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An elementary introduction to mathematical finance. 3rd ed. (English) Zbl 1221.91001
Cambridge: Cambridge University Press (ISBN 978-0-521-19253-8/hbk; 978-1-139-06510-8/ebook). xv, 305 p. (2011).
The book under review was first published in 1999 and a second edition in 2003; for the reviews of the previous editions see Zbl 0944.91024 and Zbl 1113.91025.
The beginning of the mathematics in modern finance lies in Louis Bachelier’s 1900 dissertation on speculation theory [L. Bachelier, Théorie de la spéculation. Ann. de l’Éc. Norm. (3) 17, 21–86. Paris: Gauthier-Villars (1900; JFM 31.0241.02)]. Bachelier’s work initiated the continuous-time stochastic processes in mathematics and the continuous-time derivative security pricing in economy. Kiyoshi Itô, influenced by Bachelier’s work, developed stochastic calculus that is the core of mathematical finance now. Before the 1950s, finance theory was more or less a collection of anecdotes, rules of thumb and accounting shuffling of data. By the early 1970s, finance theory in academics was considerably more involved with mathematics and statistics, many models of dynamic portfolio theory, intertemporal capital asset pricing, derivative security pricing with stochastic differential and integral equations, stochastic dynamic programming, game theory and stochastic optimization were adapted to financial research and empirical analysis. The milestone in terms of finance practice was the Black-Scholes model for option pricing [F. Black and M. Scholes, “The pricing of options and corporate liabilities”, J. Polit. Econ. 81, 637–654 (1973; Zbl 1092.91524)] and R. C. Merton’s model [“Theory of rational option pricing”, Bell J. Econ. 4, 141–183 (1973)]. By coincidence, the Chicago Board Options Exchange opened on April 26, 1973, with only 16 stocks traded on call options. In 1997, both Merton and Scholes won the Nobel Prize in Economics for their work on option pricing. Black was ineligible for the prize, having died in 1995. The Black-Scholes-Merton option pricing theory has enriched the finance, finance practice and mathematical finance. The comparison of the option pricing formulas between Black-Scholes-Merton and Bachelier was done by W. Schachermayer and J. Teichmann [“How close are the option pricing formulas of Bachelier and Black-Merton-Scholes?”, Math. Finance 18, No. 1, 155–170 (2008; Zbl 1138.91479)].
The book offers a clear presentation of the arbitrage theorem and the Black-Scholes option pricing formula without assuming much prior knowledge on mathematical and financial backgrounds. The book is accessible for both financial practicioners and undergraduates studying finance theory, and is a very good textbook to introduce these topics for students. The author provides many examples and exercises in each chapter in order to help the readers to digest the material. A few references are given in the end of each chapter for further study.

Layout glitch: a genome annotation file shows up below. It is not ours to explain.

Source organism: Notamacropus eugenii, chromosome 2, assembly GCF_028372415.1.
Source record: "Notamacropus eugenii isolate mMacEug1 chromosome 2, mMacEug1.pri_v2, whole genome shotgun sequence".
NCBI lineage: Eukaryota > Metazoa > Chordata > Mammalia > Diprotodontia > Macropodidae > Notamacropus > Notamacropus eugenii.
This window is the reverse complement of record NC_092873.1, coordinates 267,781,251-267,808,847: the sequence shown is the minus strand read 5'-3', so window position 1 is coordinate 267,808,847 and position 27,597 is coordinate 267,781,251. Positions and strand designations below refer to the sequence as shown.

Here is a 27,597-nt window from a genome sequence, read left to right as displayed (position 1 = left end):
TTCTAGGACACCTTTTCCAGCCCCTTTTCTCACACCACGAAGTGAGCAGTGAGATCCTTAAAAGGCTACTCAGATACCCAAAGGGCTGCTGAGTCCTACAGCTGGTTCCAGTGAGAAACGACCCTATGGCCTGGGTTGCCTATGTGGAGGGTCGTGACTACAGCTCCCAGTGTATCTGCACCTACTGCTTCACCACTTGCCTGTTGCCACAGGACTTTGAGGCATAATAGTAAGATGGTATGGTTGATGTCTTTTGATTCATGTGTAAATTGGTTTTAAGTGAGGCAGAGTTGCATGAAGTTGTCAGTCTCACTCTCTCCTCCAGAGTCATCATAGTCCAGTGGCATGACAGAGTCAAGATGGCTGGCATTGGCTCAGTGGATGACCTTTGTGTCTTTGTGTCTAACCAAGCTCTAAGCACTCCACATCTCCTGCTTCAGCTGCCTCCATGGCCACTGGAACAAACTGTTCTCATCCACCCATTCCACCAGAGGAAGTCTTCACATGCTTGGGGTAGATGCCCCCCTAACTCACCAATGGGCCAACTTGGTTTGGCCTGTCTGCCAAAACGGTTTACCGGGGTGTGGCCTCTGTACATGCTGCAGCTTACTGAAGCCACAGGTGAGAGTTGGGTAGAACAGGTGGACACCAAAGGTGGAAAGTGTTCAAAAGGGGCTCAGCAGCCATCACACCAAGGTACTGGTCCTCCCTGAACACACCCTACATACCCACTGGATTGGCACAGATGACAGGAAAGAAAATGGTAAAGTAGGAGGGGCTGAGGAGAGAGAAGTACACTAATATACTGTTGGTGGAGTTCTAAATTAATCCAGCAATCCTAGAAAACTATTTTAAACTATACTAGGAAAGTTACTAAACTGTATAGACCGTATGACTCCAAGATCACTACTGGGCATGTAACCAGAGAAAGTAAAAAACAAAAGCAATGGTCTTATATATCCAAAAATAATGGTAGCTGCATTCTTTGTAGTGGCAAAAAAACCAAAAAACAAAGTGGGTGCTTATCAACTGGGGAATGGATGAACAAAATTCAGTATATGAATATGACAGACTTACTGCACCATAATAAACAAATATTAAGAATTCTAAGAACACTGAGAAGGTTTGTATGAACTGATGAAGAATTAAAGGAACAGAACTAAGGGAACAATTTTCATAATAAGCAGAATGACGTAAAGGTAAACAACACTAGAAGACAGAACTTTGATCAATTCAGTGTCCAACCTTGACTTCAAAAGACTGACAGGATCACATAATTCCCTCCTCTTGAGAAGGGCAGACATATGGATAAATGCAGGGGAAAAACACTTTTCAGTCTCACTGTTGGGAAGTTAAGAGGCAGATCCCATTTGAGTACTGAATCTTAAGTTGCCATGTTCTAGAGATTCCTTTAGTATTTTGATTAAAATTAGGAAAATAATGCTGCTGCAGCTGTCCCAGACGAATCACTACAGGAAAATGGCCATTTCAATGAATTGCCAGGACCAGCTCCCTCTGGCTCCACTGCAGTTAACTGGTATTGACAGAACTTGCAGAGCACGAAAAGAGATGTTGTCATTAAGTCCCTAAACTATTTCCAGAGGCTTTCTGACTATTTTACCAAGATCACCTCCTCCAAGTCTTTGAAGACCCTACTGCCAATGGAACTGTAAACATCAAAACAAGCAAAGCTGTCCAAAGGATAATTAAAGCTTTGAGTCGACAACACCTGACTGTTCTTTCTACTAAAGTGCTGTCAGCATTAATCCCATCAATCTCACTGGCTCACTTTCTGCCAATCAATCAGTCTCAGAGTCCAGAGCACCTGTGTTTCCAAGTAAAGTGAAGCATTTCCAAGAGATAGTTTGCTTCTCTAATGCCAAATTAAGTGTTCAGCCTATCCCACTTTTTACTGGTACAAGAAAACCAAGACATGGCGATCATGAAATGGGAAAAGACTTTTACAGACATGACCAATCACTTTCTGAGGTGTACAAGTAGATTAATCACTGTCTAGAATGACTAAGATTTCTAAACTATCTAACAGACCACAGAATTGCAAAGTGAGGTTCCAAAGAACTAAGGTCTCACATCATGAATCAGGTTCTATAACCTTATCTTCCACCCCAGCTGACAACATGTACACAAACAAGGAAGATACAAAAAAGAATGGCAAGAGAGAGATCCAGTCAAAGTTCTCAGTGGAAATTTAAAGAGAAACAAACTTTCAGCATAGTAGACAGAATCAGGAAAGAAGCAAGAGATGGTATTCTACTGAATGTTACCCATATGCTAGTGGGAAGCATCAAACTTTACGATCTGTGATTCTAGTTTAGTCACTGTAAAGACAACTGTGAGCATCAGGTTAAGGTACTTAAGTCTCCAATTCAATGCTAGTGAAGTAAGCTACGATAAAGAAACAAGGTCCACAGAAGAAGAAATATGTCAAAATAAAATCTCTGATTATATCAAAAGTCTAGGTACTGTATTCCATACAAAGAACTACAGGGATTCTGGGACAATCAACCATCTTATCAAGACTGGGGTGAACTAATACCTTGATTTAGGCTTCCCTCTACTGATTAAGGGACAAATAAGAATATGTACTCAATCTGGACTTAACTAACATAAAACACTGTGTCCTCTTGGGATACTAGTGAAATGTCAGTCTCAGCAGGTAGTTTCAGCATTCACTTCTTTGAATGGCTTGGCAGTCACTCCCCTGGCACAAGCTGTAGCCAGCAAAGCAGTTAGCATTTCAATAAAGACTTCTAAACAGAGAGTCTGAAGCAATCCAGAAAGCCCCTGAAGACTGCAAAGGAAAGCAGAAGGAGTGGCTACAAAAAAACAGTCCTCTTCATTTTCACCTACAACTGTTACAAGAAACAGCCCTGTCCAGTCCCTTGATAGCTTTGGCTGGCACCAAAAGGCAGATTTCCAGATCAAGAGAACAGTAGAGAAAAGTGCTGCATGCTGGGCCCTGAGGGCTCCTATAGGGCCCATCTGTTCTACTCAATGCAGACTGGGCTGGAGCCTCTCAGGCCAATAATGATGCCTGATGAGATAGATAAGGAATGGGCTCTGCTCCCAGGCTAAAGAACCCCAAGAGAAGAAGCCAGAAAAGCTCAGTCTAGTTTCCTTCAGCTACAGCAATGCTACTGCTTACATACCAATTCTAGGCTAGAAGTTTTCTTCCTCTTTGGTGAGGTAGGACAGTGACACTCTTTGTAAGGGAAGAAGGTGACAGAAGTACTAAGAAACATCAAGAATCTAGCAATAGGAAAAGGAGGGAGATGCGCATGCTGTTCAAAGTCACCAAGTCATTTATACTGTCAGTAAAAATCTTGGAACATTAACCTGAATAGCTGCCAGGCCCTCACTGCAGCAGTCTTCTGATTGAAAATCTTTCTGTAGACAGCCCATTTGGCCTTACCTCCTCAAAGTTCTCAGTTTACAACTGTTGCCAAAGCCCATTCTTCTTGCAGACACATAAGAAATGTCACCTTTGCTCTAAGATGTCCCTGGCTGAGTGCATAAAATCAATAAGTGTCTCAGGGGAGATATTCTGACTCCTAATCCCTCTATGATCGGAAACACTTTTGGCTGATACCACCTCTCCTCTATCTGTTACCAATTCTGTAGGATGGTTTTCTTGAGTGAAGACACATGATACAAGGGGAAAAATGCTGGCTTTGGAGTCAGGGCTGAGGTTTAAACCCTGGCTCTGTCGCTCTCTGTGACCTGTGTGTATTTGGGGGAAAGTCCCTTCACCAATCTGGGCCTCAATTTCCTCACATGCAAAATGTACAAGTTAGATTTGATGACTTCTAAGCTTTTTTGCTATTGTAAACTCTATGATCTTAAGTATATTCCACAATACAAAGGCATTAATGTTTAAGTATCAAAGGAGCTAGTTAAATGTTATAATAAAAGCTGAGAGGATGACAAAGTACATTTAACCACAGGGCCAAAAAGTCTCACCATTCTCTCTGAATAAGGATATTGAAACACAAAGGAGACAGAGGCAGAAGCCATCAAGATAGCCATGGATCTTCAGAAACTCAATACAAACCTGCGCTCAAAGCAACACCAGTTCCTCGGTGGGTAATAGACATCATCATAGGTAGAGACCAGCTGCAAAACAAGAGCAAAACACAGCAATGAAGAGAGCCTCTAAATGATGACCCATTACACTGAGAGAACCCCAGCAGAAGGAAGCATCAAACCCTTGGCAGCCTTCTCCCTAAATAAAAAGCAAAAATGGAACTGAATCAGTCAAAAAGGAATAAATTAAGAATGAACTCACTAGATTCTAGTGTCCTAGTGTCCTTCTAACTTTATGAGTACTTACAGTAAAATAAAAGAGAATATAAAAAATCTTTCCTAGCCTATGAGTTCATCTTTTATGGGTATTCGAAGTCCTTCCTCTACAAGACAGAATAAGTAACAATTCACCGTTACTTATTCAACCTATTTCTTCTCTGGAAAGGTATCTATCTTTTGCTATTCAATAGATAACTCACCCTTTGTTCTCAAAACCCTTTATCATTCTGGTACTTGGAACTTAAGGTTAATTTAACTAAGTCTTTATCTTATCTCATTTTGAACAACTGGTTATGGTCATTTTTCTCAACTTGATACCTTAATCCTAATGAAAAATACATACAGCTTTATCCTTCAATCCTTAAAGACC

The first three chapters of the book give the basic mathematics on probability, random variables and Brownian motions, the next three chapters give the basic finance on interest rates, present value analysis and the arbitrage theorem (the first fundamental theorem of finance). The Chapters 7 and 8 give the essential part of mathematical finance, the Black-Scholes formulas and their variations and extensions. The author explains the Black-Scholes formula in detail and its Greek letters. Chapter 9 explains the valuing investment by expected utility, the portfolio selection problem and the capital asset pricing model. Chapter 10 is new in this edition, presents the first and second order stochastic dominance as well as likelihood ratio orderings. Chapter 11 on optimization models gives both deterministic optimization models and probabilistic optimization problems. Chapter 12 on stochastic dynamic programming is new in this edition, and shows optimal stopping problems in an interesting example. The last three chapters introduce Monte Carlo simulation and efficient estimators, models for the crude oil data as well as autoregressive models and mean reversion. Using this explicit example on the crude oil price, the author shows that not all security price data are consistent with the assumption that its price history follows a geometric Brownian motion. This relates to E. F. Fama’s efficient market hypothesis [“The behavior of stock market prices”, J. Business 38, 34–105 (1965)]. The predictability of future behavior of stock prices is a challenging puzzle that many financial economists attempted to solve.

The book is well-written in explaining basic concepts and deriving formulas. The Black-Scholes formula and its derivatives are derived elegantly. It would be nice to have further explanations on the Greeks found in Section 7.5 in hedging and risk management and the Black-Scholes-Merton equation. Chapter 9 is closely related to the Rubinstein theory on option pricing. Overall, the book is well-organized and an excellent textbook for a course.

91-01 Introductory exposition (textbooks, tutorial papers, etc.) pertaining to game theory, economics, and finance
91Gxx Actuarial science and mathematical finance
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